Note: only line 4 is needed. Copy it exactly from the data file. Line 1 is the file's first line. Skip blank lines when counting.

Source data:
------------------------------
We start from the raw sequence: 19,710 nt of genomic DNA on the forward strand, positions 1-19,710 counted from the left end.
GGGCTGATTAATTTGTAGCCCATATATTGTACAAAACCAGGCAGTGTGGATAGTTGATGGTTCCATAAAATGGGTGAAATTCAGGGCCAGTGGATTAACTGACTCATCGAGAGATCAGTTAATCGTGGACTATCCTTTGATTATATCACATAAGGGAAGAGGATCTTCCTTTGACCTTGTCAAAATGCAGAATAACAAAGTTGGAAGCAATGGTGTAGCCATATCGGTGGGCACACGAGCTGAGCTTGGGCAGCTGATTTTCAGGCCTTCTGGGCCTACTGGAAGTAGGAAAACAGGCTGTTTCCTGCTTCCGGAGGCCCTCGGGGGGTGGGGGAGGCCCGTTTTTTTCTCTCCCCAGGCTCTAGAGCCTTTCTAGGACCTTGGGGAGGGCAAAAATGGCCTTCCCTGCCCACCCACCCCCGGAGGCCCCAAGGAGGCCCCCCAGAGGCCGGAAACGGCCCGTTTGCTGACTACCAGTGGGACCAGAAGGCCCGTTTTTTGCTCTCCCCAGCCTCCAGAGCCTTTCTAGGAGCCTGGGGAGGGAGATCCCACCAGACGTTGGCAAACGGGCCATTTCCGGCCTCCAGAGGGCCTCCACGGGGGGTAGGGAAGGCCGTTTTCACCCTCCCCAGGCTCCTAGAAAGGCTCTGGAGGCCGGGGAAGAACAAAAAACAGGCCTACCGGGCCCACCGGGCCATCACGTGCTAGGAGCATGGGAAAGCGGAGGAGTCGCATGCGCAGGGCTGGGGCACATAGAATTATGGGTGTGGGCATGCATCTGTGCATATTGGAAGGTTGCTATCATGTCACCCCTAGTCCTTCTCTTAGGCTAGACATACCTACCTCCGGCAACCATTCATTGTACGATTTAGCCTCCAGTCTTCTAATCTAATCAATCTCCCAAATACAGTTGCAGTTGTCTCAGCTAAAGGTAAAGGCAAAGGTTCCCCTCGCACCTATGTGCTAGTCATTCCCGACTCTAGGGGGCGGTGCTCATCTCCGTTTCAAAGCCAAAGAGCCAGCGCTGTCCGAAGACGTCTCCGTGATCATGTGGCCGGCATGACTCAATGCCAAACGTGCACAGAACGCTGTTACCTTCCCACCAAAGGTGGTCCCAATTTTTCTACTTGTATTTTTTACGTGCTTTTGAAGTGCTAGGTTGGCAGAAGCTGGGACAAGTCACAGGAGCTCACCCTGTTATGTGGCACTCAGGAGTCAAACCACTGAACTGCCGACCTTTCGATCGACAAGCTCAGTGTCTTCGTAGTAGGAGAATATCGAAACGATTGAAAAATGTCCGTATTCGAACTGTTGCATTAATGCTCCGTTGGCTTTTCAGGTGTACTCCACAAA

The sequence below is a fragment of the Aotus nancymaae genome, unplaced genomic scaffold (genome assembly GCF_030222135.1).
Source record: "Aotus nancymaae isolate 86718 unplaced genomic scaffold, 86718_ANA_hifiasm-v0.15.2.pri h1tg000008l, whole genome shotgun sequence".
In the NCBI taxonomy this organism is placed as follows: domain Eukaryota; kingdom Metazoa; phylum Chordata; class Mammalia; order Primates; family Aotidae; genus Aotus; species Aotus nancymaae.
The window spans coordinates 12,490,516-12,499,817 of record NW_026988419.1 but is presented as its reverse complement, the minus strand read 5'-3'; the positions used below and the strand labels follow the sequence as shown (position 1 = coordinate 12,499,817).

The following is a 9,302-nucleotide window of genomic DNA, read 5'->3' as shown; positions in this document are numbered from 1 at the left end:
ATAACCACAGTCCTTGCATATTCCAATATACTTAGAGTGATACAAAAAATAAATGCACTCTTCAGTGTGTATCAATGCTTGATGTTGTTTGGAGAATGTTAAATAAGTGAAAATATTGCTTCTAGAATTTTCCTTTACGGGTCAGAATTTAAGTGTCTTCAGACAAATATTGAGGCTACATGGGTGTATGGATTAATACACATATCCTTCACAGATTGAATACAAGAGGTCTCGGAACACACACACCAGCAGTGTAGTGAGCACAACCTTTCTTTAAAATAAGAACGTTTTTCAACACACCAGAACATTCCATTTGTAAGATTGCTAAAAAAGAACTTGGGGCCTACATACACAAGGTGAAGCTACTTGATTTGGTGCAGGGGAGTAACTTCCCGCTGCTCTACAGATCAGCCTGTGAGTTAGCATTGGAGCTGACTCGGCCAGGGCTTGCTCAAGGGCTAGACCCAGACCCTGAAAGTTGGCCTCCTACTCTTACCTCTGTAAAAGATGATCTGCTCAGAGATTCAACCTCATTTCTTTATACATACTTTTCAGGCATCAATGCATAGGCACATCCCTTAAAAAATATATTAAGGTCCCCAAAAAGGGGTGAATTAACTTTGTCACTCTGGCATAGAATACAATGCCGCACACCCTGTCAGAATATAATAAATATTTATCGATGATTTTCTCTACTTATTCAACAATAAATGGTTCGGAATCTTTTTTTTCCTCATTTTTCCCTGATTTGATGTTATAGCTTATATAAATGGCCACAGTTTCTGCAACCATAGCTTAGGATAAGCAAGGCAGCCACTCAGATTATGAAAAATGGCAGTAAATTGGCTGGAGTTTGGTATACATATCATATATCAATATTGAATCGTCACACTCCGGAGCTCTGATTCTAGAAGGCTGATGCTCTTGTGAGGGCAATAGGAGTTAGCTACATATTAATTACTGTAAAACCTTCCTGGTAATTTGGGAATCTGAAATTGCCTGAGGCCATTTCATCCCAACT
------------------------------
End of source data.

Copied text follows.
Source record: "Aotus nancymaae isolate 86718 unplaced genomic scaffold, 86718_ANA_hifiasm-v0.15.2.pri h1tg000008l, whole genome shotgun sequence".